Dementia can no longer be ignored

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By Dr Matthew Norton | Wednesday 19 July 2017

Almost daily, we are inundated with headlines about the devastating impact of dementia – on a personal, social and financial level. This week’s headlines featured a new report highlighting the increasing pressures on England’s health services, partly due to the rising number of people dying from dementia. The report, the Marmot Indicators Briefing, published by the UCL Institute of Health Equity, also revealed that for the first time in years, gains in life expectancy are slowing down.

According to the findings, life expectancy at birth is still rising across England, but it is increasing more slowly than it was in 2010. Researchers are now predicting that women will now only benefit from a one-year increase in life expectancy every 10 years and every six for men – compared to every five years and three and a half years respectively in 2010. At the same time, increases in remaining life expectancy for people reaching the age of 65 have also slowed. But importantly, the report shines a spotlight on one of the factors driving this trend: the number of deaths from dementia are on the rise.

While this report paints a bleak picture, it does act as a wake-up call that dementia is our greatest medical challenge and that we must act now. Dementia is the biggest cause of death for women in the UK, and the second biggest for men. Currently, there are 850,000 people in the UK living with the condition and this number is expected to grow to one million by 2025 – although the heartbreak it causes will be felt much more widely, with the impact rippling through families. Age is the biggest risk factor for dementia, and as people are living longer, too many are finding themselves spending more of that time in poorer health.

What makes this challenge even more urgent is the broader effect dementia has on a person’s ability to manage a range of other chronic health conditions in later life. Many older people are living with conditions that have an impact on their health, but dementia means this challenge becomes a double-whammy both for those affected, and for our health services, which are already struggling to deal with the challenges posed by an ageing population.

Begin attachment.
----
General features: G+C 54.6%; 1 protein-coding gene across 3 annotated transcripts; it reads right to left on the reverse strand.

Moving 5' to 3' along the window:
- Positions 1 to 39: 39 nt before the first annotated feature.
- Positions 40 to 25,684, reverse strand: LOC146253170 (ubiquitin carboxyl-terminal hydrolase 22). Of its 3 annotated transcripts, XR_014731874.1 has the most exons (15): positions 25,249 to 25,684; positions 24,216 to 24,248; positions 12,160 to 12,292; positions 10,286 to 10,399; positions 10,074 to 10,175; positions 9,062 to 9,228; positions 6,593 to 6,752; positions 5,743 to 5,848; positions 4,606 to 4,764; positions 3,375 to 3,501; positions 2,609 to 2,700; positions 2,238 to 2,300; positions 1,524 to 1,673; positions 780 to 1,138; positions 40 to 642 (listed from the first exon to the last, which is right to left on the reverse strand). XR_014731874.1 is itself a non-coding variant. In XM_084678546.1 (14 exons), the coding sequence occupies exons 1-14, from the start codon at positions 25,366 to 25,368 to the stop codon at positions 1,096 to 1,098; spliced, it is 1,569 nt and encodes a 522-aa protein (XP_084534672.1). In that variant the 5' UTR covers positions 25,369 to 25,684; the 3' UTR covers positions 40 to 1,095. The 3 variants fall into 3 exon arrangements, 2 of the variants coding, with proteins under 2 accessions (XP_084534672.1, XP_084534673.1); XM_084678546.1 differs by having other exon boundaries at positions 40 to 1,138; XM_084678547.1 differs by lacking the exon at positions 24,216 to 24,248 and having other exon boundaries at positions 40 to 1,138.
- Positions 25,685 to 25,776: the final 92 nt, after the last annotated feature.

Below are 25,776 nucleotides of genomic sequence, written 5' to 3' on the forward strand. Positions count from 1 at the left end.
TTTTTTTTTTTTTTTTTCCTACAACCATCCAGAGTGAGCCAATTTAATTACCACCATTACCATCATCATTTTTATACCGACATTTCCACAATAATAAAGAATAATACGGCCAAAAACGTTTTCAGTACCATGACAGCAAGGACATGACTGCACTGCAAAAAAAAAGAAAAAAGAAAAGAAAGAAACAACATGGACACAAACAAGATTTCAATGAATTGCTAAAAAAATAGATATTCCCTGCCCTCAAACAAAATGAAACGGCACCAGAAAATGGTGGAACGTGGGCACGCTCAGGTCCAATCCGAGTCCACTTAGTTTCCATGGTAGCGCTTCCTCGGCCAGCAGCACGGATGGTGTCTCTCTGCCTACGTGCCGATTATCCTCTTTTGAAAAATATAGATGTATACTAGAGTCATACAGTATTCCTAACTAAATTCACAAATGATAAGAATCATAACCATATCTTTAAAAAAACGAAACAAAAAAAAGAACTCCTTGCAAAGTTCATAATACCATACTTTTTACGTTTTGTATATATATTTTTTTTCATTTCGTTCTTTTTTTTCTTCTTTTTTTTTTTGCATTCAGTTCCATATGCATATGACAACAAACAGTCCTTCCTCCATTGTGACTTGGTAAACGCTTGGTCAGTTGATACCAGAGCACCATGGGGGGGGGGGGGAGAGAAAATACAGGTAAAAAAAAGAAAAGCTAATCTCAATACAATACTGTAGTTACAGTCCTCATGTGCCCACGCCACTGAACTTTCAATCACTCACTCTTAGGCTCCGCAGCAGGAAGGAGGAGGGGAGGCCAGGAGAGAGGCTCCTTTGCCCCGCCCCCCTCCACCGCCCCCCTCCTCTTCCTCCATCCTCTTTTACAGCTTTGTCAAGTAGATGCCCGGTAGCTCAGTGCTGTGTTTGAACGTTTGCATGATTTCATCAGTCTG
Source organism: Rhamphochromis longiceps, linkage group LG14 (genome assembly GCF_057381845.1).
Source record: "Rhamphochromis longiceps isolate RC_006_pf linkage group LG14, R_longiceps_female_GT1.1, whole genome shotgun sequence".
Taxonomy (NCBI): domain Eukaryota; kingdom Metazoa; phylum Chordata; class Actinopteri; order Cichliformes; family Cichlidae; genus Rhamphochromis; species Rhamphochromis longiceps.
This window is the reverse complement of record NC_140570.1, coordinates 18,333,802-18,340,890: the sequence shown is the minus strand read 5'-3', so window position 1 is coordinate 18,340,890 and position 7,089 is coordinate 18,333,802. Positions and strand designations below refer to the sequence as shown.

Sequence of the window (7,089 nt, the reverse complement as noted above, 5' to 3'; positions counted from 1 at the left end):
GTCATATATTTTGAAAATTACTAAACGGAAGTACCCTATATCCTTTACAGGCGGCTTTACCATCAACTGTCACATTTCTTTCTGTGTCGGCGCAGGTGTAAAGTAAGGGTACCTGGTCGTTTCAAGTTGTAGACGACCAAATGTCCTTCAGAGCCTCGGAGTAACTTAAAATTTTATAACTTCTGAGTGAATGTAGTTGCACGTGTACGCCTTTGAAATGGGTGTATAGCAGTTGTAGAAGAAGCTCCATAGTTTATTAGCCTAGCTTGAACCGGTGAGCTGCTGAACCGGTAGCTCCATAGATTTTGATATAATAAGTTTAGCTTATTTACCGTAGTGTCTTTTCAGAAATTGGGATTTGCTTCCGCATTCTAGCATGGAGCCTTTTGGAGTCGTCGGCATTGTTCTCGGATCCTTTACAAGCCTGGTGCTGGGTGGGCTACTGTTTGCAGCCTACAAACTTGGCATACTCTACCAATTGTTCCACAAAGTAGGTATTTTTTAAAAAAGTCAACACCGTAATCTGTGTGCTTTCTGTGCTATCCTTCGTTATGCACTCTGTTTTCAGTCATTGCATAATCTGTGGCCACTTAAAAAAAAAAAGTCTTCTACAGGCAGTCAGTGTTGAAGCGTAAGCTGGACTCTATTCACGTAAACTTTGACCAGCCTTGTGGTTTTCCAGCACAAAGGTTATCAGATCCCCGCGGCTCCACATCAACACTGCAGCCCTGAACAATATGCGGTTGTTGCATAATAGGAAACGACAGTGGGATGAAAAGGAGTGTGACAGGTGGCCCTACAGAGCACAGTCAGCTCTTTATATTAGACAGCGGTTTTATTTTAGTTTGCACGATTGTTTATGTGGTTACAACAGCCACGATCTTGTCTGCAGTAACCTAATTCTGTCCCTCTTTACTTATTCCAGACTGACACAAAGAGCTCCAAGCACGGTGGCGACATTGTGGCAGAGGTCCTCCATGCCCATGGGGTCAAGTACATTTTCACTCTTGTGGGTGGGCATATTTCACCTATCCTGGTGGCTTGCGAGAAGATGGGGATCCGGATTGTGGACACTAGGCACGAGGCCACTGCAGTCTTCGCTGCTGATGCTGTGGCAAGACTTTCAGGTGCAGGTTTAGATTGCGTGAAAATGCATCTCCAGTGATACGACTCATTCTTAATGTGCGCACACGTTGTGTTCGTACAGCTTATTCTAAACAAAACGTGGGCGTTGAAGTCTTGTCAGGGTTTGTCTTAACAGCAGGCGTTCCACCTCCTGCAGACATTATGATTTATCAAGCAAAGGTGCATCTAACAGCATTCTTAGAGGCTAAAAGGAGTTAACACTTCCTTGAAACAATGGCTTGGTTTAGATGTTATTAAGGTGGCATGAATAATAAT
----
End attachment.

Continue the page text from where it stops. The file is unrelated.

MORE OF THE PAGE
But we do not have to continue on this path. At Alzheimer’s Research UK, we know that we can defeat dementia through the power of research. That is why we have set ourselves the mission of bringing about the first life-changing treatment for the condition by 2025: it’s an ambitious mission, but one we know we can achieve with the right funding and collaborations. As well as investing in research, we need to arm people with the knowledge that dementia can be beaten, and galvanise them to join our fightback against the condition.

Dementia is not a natural part of ageing. It is, in fact, caused by physical diseases which attack the brain and we know diseases can be beaten through research. Thanks to significant investment in other health areas like cancer, we’ve seen breakthroughs that have offered people hope, while also giving them a future they thought they may never have.

We want to emulate the same successes for those impacted by dementia. In recent years, dementia has been climbing up the political agenda and has become a national priority. But the job is not done yet. This renewed focus must continue if we are to achieve our mission and deliver the breakthroughs that people with dementia and their families so desperately need.

This blog is a cross-post with The Huffington Post.

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About the author

Dr Matthew Norton

Dr Matthew Norton joined Alzheimer's Research UK as Head of Policy and Public Affairs in 2013 and lead on policy development and stakeholder engagement up to 2018. He has a PhD in Social Policy and experience of supporting the design and running of bio-medical and clinical research for the National Institute for Health Research (NIHR). Matthew has also worked as a Senior Policy Advisor at the Prime Minister’s Strategy Unit and prior to joining Alzheimer’s Research UK worked in policy and research for Age UK.